Victoria’s Secret Needs to Break Out of Its Sexpot Rut
(Bloomberg Opinion) -- The annual Victoria’s Secret fashion show aired on Sunday night, and it was the same old sexpot parade we’ve come to expect from the mall stalwart: Gobs of sparkles! Oversize wings and sprays of peacock feathers! Impossibly big hair atop impossibly tiny bodies!
The pageantry was an encapsulation of the retailer’s recent problems. It was basically an hour-long ode to bombshells and glamour-pusses at a time when women have clearly said “no thanks” to that vibe (not that the show is aimed entirely at them).
Shares of Victoria’s Secret’s parent company, L Brands Inc., have plunged more than 45 percent this year, making it among the worst-performing stocks in the S&P 500 Index. And signs of distress keep piling up. The company said in November that it was slashing its annual dividend. The leaders of both the Victoria’s Secret and Pink brands have resigned recently.
I keep coming back to one question as I’ve watched Victoria’s Secret flail. How did this formidable chain end up in a place where it failed to detect that consumer winds were changing?
Here’s my theory: Its massive market share in the bra-and-panties business — an unusual position in the otherwise fragmented apparel world — allowed it to get complacent.
In general, when American women fill their closets, their dollars are spread widely among national brands found at off-price chains and department stores; private labels from the likes of Target Corp.; and, of course, the specialty-apparel stores that dot the mall.
But the lingerie business is different. Victoria’s Secret commands a huge share of the U.S. market, both for the underwear category, which includes bras and panties, and also for the “nightwear” category, which includes pajama sets and silky chemises.
Victoria’s Secret has been the runaway market-share leader for some time, though. So why would this suddenly become a liability now? Because a confluence of factors arose that presented a fresh challenge, and its muscles for fending off competition had atrophied.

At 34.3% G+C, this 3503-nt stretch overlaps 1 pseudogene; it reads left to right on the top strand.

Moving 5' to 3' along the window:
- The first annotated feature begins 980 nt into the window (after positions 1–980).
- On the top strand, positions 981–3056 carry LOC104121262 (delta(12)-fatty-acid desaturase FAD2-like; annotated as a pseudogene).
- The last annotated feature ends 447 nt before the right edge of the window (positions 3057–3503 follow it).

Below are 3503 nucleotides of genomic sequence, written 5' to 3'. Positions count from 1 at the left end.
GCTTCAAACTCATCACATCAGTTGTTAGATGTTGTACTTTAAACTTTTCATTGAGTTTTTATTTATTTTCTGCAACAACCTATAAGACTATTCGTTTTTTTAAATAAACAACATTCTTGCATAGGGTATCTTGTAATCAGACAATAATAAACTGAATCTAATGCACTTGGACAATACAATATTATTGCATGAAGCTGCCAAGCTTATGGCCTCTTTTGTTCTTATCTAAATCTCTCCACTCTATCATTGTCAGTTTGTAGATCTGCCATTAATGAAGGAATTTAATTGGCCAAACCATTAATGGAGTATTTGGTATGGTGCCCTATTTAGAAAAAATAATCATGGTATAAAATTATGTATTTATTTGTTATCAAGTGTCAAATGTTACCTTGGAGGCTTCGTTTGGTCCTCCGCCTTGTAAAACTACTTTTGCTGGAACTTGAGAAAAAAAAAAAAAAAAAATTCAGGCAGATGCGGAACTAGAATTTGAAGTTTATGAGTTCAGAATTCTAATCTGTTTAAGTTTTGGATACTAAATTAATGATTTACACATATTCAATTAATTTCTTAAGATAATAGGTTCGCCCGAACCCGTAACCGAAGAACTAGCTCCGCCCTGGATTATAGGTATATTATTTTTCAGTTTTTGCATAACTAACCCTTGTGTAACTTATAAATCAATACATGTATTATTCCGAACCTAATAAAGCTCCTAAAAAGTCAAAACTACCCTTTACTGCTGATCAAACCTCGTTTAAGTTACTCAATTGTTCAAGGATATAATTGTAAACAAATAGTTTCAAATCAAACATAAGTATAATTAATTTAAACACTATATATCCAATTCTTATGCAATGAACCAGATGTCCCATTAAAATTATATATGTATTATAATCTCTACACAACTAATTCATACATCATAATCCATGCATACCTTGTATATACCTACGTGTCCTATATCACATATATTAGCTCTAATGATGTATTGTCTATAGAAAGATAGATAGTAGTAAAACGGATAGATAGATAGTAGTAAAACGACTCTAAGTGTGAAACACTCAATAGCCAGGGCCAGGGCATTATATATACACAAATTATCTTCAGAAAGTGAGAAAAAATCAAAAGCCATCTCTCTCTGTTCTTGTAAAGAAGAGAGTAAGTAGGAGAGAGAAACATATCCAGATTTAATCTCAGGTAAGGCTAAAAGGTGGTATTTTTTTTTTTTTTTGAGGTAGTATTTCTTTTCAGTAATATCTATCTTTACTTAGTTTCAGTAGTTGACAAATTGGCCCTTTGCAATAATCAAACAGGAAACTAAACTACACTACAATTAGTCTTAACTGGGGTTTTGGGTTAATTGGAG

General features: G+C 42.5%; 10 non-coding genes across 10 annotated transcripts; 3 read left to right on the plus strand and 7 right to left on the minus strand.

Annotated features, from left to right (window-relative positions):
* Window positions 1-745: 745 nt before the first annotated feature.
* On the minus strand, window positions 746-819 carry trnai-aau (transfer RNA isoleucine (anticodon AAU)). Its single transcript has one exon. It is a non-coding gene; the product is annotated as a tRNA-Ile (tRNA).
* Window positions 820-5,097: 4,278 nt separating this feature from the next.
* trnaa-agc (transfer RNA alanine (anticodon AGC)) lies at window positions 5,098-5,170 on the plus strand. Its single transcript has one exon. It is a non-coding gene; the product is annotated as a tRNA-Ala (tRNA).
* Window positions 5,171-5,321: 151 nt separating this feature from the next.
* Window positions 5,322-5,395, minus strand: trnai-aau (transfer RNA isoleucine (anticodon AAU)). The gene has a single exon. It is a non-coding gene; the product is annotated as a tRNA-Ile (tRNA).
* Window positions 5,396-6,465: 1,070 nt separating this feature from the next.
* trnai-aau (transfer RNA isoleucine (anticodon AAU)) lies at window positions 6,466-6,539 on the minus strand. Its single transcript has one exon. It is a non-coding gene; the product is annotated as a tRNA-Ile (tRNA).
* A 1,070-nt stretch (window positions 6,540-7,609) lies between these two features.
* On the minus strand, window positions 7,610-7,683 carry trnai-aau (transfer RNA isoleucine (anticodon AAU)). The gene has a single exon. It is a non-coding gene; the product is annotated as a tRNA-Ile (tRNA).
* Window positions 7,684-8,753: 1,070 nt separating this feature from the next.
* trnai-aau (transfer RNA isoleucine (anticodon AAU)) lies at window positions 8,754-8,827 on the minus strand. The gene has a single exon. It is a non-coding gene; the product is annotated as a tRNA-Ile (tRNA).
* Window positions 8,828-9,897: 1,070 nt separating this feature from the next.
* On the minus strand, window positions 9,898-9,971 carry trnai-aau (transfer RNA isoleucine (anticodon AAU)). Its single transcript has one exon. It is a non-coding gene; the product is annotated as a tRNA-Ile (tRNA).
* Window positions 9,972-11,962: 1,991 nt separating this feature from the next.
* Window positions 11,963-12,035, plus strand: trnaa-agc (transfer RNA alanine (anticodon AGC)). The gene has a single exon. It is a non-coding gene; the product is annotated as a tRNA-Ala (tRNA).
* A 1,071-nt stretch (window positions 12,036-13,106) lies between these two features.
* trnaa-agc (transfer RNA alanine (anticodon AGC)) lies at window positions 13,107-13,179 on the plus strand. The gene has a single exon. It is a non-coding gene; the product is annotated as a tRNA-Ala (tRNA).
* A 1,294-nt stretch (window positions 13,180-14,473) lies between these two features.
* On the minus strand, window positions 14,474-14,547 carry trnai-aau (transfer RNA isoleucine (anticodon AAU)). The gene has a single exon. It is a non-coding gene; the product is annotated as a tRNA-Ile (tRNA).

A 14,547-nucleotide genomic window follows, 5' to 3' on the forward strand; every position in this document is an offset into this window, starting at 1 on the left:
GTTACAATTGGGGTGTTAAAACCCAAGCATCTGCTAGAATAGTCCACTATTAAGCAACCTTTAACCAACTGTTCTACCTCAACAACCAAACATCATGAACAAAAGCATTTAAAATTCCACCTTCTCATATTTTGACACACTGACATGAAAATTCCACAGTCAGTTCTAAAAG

Ed Yruma, a retail analyst at Keybanc Capital Markets, points out that making push-up bras, long a Victoria’s Secret staple, is something of an engineering challenge and a unique supply-chain capability. But newly popular styles like bralettes and sports bras can be made by many factories, he notes, and that has made it easier for new competitors to get in the game and tread on Victoria’s Secret’s turf.
Digital-centric newcomers like ThirdLove and Adore Me are also making inroads, even if they aren’t close to challenging Victoria’s Secret’s crown. Their arrival has exposed something that’s probably been true for some time: Certain shoppers weren’t going to Victoria’s Secret because they truly wanted to. They were going because they didn’t see better options.
It reminds me of how a dominant cable provider in a given geographic area can skate by despite lousy customer service, or how airlines get passengers to fork over $25 to check a bag: They can get away with an unsatisfying customer experience because the consumer doesn’t have much choice.
The stubborn commitment to sexy isn’t the only sign that Victoria’s Secret isn’t a well-oiled retailing machine these days. Consider its swimsuit business: It decided to ax it in 2016, the logic being that it’s a highly seasonal category and was a distraction from shoring up the core lingerie lineup.
But last month, the company said it had decided to relaunch a swim line in 2019, a move CFO Stuart Burgdoerfer told investors was “driven principally by customer feedback.” Translation: The company is being forced to do a 180-degree turn on a major strategic initiative because it didn’t have a good handle on how shoppers would react to it.
There is still hope for Victoria’s Secret to get back on track. Consider the saga of Abercrombie & Fitch Co., another mall giant that stumbled years ago when it became too committed to beefcake and centerfold imagery and obstinately clung to the styles that defined the early 2000s. It has taken a while, but the company seems to finally be finding its way out of the wilderness.
Last week, its shares shot up nearly 21 percent in one day when it reported upbeat third-quarter earnings and named Hollister leader Kristin Scott to a new role overseeing all of its global brands, a move that offers hope of more of Hollister’s magic rubbing off on its corporate sibling. Hollister has for several years accounted for more than half of the company’s revenue, thanks to its lower price tags as well as marketing and merchandise that’s of-the-moment.
If Victoria’s Secret is going to find similar salvation, I recommend it stop thinking like the market-share leader it is and start thinking, instead, like a scrappy startup that needs to prove itself.
— “Victoria’s Reign” chart created by Elaine He.
This column does not necessarily reflect the opinion of the editorial board or Bloomberg LP and its owners.
Sarah Halzack is a Bloomberg Opinion columnist covering the consumer and retail industries. She was previously a national retail reporter for the Washington Post.
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